I am writing this blog as much for me as anyone else. (However the secret is that is the case with most of my blogs!!) As a child, play is natural. We can take anything and make it playful. A stick, a piece of snow, 15 minutes between scheduled activities at school, and even a booger (ewwww). Somewhere along the way from babyland to adulthood, we seem to “learn” that playing becomes outdated to our new level of maturity, and it is a waste of time. I certainly find myself having these thoughts often. I can’t pin point a single source where they came from but I’m sure it is a combination of many things- a proud family heritage of “hard work”, successful parents who were always “working” on some level (whether working at a career or around the house), society’s messages that hard work pays off, finding success in my own life through my own hard work, and the list goes on. I’ve drank the kool-aid, whether I want to admit it or not. “Playing just detracts from getting things done.”
The Myth of Adult Play
The challenge is that holding to this belief about play really isn’t helpful or truthful. Play actually does have a place in adulthood that bring balance, creativity, and rejuvenation. The research of Dr. Stuart Brown demonstrates that play shapes our brain, fosters empathy, helps us navigate social relationships, and is instrumental to creativity and innovation. When there is a lack of play, we are dangerously at risk for burnout, depression and anxiety. Those are not good dynamics for any part of your life.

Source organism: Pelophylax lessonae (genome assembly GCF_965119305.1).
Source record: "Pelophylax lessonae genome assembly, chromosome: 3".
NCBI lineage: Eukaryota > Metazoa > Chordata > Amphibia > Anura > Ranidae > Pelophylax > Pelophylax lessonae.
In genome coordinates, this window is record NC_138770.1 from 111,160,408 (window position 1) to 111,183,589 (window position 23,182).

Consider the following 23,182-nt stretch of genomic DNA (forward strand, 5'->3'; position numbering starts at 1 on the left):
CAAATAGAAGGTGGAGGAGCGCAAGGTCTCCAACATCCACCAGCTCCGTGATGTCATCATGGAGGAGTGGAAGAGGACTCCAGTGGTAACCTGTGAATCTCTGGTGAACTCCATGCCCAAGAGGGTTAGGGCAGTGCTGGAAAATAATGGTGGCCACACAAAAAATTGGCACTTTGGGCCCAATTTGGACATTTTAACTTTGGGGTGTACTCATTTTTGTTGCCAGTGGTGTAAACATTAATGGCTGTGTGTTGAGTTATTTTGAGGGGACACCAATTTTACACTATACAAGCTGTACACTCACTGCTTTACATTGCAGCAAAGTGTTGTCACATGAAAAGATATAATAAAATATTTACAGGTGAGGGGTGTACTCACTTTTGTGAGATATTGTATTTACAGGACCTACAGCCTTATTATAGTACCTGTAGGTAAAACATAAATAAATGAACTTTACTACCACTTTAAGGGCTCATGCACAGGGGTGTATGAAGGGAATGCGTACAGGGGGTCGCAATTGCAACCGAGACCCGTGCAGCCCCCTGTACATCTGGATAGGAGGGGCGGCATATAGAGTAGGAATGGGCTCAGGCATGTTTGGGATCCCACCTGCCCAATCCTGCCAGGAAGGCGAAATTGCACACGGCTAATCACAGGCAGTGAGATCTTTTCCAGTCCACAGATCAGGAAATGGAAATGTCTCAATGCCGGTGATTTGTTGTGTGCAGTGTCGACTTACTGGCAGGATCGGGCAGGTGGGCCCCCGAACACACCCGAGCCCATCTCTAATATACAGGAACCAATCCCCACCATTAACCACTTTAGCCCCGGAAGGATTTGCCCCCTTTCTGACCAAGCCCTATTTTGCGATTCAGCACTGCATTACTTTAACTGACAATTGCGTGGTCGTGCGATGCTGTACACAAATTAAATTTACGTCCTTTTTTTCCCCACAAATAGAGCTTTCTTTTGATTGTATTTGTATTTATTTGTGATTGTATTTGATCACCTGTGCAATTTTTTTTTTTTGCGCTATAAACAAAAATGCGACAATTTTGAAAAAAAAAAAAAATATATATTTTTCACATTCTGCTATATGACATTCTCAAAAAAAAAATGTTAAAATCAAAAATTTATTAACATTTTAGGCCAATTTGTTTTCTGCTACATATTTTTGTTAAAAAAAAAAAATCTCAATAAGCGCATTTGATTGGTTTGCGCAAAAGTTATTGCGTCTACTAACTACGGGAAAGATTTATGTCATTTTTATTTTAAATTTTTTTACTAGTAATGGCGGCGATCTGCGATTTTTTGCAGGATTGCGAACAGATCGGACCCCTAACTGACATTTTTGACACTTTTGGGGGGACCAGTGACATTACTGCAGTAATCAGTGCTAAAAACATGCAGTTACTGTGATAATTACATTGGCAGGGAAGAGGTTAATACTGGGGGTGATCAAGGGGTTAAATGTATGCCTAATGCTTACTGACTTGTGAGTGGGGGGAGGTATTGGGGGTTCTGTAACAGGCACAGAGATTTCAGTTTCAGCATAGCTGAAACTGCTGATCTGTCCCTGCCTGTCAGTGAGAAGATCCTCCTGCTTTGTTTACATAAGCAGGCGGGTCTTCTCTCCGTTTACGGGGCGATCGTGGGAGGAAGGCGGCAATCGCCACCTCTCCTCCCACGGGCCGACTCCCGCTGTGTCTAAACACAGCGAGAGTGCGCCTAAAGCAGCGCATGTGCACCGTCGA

The Result of Lack of Play
Interestingly, Dr. Stuart Brown says, “The opposite of play is not work – the opposite of play is depression”. So if you’re finding yourself all work and no play, not only does that make Jack a dull boy, but it will lead him to depression and maybe even so far as suicide. You might feel that’s a bit extreme, but it is quite the logical conclusion that I have the position of seeing in people’s lives on a daily basis.
Your challenge today (and this challenge is 100% for me too!!), is to intentionally take at least 30 minutes to play. You might be so far removed from a discipline of play that you aren’t even sure what that would look like! Take 2 minutes right now to think about the things you’ve enjoyed doing in your life. They weren’t “productive” but they were enjoyable. When I reflect on my own life, it would be things like: taking a walk around the neighborhood with my children, painting, jewelry-making, riding bike, playing Rummikub with my kids, baking along side my husband, building random structures out of legos, or completing a Sudoku puzzle. So now, take 2 minutes for yourself to identify a list of things that are playful to you and carve out 30 minutes today to play. It just may save your life, your job, your family, and your marriage.